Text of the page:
Usher in the Year of the Ox with traditional Chinese food and customs | If I Were You | Indy Week

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Usher in the Year of the Ox with traditional Chinese food and customs

Happy New Year! Take two



The Duck & Dumpling
222 S. Blount St., Raleigh 838-0085

Fortune Palace
Stony Brook Shopping Center, 2815 Brentwood Road, Raleigh 850-0086

Grand Asia Buffet
Celebration at Six Forks, 7371 Six Forks Road, Raleigh 866-0488

100 Maynard Crossing Court, Cary 466-8888

For me, New Year's Eve is the worst night of the year, that last gasp of December when you invariably spend way too much money trying way too hard to do something "memorable." Restaurants are overbooked and overpriced, drivers and servers are overworked and overtired, and I always end up on a sidewalk somewhere, teeth chattering, checking my watch, thinking there's got to be a better way to celebrate renewal.

That's why it's so exciting to have a second chance to do this properly.

Chinese New Year, also called Lunar New Year or Spring Festival, falls on the date of the second new moon after the first day of winter. This year, that's Jan. 26. For two weeks, the holiday will be celebrated with food, festivity and sometimes fireworks, all across Asia and in many international cities like London, New York, San Francisco, Sydney, Vancouver—and, yes, Raleigh.

Lions and dragons and mimes, oh my


Thanks to the Triangle Area Chinese-American Society (TACAS), founded in 1979, Raleigh now has its own Chinese New Year festival. What started out five years ago as a small gathering of a few members and their families has grown to a major event at the State Fairgrounds, with 5,000 people attending last year.

This year's festival, scheduled for Saturday, Jan. 24, is open to the public and will thrill the senses with Chinese food, arts and crafts, dance, and singing, says Cyndy Yu-Robinson, spokeswoman for TACAS.

"It's eight and a half hours of nonstop entertainment on a big stage with two off-stage opportunities," says Yu-Robinson.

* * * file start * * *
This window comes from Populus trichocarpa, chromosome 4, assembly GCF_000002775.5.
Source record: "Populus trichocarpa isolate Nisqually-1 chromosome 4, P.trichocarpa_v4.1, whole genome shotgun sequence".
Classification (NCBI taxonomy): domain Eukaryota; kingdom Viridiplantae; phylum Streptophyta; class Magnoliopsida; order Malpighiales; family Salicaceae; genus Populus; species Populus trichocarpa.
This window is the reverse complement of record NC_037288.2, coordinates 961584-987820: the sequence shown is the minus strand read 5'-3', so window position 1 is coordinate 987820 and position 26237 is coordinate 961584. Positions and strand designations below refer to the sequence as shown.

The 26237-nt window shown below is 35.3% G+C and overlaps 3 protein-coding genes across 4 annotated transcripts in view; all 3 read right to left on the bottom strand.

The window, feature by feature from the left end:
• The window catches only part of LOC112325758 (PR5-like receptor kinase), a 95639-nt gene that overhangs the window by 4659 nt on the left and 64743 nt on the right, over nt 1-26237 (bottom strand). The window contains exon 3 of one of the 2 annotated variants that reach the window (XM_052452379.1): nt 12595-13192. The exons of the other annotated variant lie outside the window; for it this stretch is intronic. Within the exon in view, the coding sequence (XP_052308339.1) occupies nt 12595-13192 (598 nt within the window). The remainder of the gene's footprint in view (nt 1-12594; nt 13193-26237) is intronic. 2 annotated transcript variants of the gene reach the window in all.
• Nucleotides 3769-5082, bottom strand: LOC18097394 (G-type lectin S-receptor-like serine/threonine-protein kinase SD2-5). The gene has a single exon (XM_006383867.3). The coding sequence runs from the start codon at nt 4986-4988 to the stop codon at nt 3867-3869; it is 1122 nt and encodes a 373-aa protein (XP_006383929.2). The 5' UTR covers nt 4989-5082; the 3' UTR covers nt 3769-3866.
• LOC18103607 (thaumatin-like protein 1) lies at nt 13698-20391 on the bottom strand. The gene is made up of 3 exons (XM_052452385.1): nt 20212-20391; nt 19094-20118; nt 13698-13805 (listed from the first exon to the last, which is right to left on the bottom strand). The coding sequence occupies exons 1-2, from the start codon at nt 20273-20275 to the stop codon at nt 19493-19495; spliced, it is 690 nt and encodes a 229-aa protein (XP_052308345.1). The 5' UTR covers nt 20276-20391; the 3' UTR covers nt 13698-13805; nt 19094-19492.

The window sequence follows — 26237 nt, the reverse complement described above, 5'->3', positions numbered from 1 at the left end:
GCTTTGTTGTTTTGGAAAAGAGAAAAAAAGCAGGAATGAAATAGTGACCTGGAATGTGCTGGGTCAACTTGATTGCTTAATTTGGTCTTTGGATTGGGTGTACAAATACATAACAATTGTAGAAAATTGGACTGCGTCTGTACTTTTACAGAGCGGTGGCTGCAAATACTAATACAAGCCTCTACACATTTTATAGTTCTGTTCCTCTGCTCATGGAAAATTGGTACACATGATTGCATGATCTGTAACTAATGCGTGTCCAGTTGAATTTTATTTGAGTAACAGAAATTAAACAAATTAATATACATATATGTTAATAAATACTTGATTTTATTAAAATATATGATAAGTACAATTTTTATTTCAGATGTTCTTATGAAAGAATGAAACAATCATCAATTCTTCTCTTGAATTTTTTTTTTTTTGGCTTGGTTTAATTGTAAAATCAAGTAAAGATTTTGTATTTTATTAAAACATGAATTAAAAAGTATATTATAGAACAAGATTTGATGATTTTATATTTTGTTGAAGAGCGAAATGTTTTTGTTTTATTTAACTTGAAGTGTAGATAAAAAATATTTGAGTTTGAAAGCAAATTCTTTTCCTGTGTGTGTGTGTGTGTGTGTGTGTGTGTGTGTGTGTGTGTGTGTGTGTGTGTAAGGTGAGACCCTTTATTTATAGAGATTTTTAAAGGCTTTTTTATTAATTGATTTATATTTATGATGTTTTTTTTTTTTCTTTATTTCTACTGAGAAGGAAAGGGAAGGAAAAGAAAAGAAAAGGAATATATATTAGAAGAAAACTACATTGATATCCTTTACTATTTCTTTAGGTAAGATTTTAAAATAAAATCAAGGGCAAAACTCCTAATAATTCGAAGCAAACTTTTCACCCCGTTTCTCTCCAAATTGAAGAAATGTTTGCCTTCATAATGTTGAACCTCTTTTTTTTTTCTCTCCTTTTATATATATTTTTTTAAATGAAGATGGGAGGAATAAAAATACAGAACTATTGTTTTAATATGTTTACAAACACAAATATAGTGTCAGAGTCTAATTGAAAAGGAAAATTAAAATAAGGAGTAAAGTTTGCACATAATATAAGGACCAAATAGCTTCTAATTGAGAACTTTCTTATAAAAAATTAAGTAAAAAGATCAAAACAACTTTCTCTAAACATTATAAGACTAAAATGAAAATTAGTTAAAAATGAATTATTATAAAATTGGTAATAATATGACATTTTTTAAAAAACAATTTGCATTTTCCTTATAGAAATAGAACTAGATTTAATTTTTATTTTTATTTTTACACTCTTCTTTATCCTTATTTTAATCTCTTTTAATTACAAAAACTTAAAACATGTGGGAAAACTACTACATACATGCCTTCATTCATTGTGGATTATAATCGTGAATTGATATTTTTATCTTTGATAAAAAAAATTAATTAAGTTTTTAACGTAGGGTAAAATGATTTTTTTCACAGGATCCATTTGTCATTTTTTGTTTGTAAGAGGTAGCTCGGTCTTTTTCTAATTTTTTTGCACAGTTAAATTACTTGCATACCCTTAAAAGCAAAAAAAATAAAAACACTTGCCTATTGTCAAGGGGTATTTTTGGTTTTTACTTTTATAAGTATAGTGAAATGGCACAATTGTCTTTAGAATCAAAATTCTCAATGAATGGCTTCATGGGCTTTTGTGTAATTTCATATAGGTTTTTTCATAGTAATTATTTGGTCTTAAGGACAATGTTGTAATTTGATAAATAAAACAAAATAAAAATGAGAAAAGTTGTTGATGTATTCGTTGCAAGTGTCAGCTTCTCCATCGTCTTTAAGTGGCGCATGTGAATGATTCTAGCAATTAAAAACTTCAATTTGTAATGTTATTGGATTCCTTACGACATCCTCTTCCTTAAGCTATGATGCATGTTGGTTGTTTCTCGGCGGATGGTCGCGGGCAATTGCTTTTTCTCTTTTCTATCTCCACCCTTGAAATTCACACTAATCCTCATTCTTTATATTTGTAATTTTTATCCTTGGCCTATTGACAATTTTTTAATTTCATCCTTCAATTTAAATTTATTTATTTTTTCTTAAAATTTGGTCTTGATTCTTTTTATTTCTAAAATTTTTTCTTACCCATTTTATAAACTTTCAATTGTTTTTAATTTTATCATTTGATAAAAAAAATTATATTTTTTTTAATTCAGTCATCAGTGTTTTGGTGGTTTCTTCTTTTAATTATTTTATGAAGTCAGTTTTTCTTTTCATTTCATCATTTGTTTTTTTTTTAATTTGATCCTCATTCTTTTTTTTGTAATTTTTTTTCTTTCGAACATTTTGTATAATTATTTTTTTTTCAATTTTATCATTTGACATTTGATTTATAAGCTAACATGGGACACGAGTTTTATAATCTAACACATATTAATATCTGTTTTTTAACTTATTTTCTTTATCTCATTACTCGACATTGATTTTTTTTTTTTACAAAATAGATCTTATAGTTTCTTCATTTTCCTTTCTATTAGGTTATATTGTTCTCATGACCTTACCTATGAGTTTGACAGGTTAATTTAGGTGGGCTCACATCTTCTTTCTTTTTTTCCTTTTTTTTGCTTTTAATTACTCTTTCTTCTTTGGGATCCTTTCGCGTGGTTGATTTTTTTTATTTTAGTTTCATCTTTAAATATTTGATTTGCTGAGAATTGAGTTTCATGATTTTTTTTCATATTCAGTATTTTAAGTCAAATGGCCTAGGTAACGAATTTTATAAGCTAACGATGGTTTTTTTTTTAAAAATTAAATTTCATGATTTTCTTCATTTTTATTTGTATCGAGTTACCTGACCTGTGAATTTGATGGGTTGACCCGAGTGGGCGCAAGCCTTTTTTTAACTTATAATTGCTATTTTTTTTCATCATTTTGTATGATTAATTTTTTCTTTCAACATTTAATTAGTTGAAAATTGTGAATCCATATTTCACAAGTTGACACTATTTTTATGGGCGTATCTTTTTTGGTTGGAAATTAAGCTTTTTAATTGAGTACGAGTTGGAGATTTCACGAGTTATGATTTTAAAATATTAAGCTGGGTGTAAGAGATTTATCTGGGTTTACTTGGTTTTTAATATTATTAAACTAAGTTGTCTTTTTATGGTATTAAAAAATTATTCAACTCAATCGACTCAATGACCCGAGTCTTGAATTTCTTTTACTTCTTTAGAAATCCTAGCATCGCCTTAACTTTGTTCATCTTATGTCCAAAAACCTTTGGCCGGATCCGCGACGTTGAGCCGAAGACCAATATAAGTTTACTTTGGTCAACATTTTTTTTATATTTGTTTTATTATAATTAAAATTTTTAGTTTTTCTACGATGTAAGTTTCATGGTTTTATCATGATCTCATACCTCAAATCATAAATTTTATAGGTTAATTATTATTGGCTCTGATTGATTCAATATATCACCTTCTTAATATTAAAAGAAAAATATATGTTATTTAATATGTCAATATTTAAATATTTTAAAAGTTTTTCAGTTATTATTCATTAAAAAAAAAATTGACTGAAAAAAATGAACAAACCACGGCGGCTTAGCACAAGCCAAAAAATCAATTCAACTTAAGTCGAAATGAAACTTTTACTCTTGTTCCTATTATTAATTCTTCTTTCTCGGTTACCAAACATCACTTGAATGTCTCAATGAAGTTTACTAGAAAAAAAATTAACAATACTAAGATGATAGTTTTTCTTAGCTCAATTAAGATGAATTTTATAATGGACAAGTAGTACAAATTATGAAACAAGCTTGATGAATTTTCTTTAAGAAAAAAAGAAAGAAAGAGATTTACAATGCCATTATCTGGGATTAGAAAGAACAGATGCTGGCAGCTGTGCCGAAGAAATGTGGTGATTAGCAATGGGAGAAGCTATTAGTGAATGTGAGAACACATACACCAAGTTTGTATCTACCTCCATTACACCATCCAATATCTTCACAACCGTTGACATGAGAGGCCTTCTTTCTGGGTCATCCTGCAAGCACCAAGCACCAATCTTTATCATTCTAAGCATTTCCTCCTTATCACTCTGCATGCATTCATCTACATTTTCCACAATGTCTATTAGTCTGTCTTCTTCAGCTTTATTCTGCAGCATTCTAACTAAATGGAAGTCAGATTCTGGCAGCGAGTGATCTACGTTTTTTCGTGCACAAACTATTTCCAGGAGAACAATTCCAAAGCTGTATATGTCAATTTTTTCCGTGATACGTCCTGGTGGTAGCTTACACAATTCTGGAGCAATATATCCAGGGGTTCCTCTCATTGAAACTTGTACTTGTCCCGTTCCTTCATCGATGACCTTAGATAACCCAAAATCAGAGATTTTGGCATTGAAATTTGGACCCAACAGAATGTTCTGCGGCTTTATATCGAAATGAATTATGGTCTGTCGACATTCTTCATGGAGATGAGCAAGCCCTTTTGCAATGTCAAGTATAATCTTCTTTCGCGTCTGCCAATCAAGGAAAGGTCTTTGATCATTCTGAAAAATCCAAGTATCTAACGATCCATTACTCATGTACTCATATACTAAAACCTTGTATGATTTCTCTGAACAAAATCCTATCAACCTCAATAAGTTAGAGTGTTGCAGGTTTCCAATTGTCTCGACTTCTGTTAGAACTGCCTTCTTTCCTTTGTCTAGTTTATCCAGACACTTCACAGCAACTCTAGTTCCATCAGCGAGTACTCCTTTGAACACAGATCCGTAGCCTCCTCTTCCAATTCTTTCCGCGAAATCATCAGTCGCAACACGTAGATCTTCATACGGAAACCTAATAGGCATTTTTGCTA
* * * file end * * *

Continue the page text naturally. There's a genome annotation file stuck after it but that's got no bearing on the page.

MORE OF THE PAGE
From Chinese opera, mime and ribbon dances to traditional Chinese music played on the er-hu and zither, festivalgoers can immerse themselves in Chinese culture. Also expect a return of last year's hit, an American Idol-style talent competition.

Of course, the dragon and lion dances are the big kid-pleasers.

"The dragon is held by eight people. Getting 16 feet to do the same thing at the right time is a lot more difficult than it looks. The lion dance, what a lot of people are familiar with, is one person in front, one in back. They're very rambunctious, very rowdy! The kids who are performing are all Chinese-American teens. It's a pretty energetic performance. If people come, they'll have a great time!" promises Yu-Robinson.

Come hungry. Booths will feature an array of authentic Chinese dishes.

"When you come in, there are a lot of tea samplings and other samplings for free, and then if you want to purchase other snacks, you can do that from $1 to $6. It's not going to just be spring rolls, there's going to be a lot of dumplings, a lot of steamed buns with date and nut fillings.

"And Buddha's Light International Association is going to be serving all vegetarian food. From them, you can expect things like wheat gluten made to look like duck. Those are quite tasty!"

Chinese New Year Radio
The China Hour on WCOM 103.5 FM, which provides a bilingual weekly program for the local Chinese population in Chapel Hill and Carrboro, will also be celebrating the Chinese New Year over the next few weeks. The program is hosted by Chinese journalists Liuying Shen and Lu Liu and broadcasts Fridays 9-10 a.m. It can also be heard on the Web at —Kelly Behling